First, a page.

8,000-Acre Saddleridge Fire Is 33% Contained as Winds Weaken in San Fernando Valley

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Firefighters battling the massive Saddleridge Fire that exploded in the San Fernando Valley on Thursday and forced the evacuation of thousands of homes made progress overnight with the weakening of the Santa Ana winds.

The size of the blaze grew slightly to just under 8,000 acres, or 12.5 square miles, and was 33% contained, fire officials announced Saturday evening.

The cause of the fire wasn't immediately known, though arson investigators said a witness reported seeing sparks or flames coming from a power line near where the fire is believed to have started, said Peter Sanders, a spokesman for the L.A. Fire Department.

Crews battled some flareups overnight, but they were not significant, Silverman said on Saturday. The estimated number of structures damaged or destroyed remained at around 31, believed to include about 25 homes, and no further injuries have been reported, Silverman said.

Authorities previously announced one death in the fire: a man who suffered cardiac arrest while apparently trying to protect his home from approaching flames with a garden hose, his neighbor in Porter Ranch said.

Fire officials planned to deploy additional aircraft on Saturday afternoon, when a slight onshore flow was expected to improve conditions.

Air units are not as effective when wind speed exceeds 40 mph, and most of the fire has been burning in steep terrain that's difficult to access, said Capt. Tony Imbrenda with the L.A. County Fire Department.

“The lack of high wind speed that we saw the first night of this fire really enhanced our ability to start putting more personnel up on the line and utilize our aircraft to get a higher rate of containment, Imbrenda said.

While winds were expected to continue diminishing through Saturday, forecasters warned that conditions will remain dangerously dry. A red flag warning for much of L.A. and Ventura county mountains and valleys had been extended from Friday evening to 6 p.m. Saturday.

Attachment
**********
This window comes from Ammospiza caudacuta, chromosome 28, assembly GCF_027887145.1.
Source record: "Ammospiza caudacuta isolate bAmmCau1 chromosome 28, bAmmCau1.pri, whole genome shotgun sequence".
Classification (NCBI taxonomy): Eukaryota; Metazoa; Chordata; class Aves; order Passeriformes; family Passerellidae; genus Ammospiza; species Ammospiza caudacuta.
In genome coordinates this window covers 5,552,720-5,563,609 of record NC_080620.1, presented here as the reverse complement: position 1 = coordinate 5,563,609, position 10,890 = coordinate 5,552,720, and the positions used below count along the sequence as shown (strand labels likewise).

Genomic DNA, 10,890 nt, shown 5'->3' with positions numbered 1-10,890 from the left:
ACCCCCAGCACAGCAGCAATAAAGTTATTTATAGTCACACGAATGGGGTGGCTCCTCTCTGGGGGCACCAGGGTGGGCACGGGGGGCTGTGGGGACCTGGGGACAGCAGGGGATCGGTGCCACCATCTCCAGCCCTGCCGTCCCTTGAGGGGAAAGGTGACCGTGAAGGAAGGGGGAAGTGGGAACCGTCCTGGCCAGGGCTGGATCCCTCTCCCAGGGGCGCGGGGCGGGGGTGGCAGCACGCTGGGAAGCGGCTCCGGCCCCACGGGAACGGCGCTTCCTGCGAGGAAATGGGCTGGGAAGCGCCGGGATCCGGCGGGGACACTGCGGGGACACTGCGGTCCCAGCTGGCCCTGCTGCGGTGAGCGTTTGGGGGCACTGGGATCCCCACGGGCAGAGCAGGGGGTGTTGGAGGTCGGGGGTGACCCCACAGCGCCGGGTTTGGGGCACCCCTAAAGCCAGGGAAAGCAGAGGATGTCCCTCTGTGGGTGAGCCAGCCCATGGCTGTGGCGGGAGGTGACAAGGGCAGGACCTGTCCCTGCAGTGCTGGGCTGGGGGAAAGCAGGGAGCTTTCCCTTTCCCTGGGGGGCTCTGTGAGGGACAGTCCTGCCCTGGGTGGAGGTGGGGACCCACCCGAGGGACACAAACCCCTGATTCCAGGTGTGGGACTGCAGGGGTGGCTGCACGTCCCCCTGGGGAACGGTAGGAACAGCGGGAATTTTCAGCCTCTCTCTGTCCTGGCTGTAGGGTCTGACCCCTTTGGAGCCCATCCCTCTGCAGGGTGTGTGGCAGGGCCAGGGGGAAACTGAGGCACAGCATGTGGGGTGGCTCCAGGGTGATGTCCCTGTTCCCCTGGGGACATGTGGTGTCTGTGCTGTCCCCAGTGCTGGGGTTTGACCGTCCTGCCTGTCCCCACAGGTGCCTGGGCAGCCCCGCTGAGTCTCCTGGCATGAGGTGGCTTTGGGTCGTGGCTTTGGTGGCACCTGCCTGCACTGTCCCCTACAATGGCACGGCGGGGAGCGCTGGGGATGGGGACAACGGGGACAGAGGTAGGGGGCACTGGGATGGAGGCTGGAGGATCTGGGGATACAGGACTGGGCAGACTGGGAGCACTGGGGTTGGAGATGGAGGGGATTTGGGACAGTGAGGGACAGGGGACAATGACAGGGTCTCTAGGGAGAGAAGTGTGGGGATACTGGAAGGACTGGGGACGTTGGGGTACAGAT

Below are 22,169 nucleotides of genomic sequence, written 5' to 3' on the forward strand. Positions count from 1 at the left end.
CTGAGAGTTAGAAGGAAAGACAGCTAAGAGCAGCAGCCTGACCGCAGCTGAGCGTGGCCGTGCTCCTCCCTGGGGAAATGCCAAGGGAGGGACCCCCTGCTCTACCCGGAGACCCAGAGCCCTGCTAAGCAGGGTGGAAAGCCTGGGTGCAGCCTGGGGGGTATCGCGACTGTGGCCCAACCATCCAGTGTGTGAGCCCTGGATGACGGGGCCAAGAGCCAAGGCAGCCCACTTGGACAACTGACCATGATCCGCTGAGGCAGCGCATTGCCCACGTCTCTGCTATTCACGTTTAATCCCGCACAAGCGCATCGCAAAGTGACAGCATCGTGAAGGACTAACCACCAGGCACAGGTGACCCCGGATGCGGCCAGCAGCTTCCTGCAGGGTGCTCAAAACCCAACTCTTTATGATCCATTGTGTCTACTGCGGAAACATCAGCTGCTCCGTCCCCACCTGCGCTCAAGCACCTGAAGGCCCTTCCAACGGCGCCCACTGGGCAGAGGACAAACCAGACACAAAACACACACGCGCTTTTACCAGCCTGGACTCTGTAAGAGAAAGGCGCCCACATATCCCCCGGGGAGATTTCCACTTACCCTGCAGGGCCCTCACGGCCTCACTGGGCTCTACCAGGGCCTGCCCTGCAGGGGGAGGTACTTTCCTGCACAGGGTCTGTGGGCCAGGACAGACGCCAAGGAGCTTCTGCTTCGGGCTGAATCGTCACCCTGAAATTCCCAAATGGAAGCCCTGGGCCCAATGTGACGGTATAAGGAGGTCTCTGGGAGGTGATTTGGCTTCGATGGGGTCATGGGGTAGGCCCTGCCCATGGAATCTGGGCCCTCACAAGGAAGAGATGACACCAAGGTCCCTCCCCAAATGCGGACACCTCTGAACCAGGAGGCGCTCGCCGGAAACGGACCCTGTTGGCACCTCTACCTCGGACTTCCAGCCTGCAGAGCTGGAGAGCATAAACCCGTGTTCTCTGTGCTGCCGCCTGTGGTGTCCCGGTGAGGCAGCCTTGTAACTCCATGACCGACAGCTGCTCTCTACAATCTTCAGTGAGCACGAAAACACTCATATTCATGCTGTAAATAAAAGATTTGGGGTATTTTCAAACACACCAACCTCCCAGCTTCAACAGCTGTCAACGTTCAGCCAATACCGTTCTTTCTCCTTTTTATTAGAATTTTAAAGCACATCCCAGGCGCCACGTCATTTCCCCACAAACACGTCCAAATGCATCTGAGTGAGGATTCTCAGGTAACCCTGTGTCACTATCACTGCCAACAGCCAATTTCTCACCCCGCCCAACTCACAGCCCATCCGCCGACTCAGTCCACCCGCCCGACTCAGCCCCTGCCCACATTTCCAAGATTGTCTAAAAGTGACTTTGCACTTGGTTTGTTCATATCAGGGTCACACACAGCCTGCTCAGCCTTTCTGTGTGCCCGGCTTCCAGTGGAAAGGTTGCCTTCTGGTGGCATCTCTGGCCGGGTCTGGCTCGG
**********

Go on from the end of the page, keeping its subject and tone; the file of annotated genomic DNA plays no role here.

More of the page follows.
Freeways that closed due to the fire were reopened by Saturday night, but Caltrans said that could change depending on weather conditions.

Edwin Bernard, 73, is no stranger to flames that have frequently menaced his sunburnt corner of Los Angeles, but they never arrived as quickly or came as close to his home before.

Fire swept down the hill across the street and spit embers over his home of 30 years, sizzling through dry grass and igniting trees and bushes. He and his wife scrambled to go, leaving behind medication, photo albums and their four cats.

"It was a whole curtain of fire," Bernard said. "There was fire on all sides. We had to leave."

Bernard's home and the cats left inside survived — barely. His backyard was charred.

Bernard and his wife were among some 100,000 residents ordered out of their homes because of the wind-driven Saddleridge Fire. It spread westward through tinder-dry brush in hilly subdivisions on the outskirts of the nation's second-largest city.

Those under mandatory evacuation orders packed shelters. On Friday, police allowed some to return to their homes for five minutes to gather precious items.

All evacuation orders were lifted by 5 p.m. Saturday.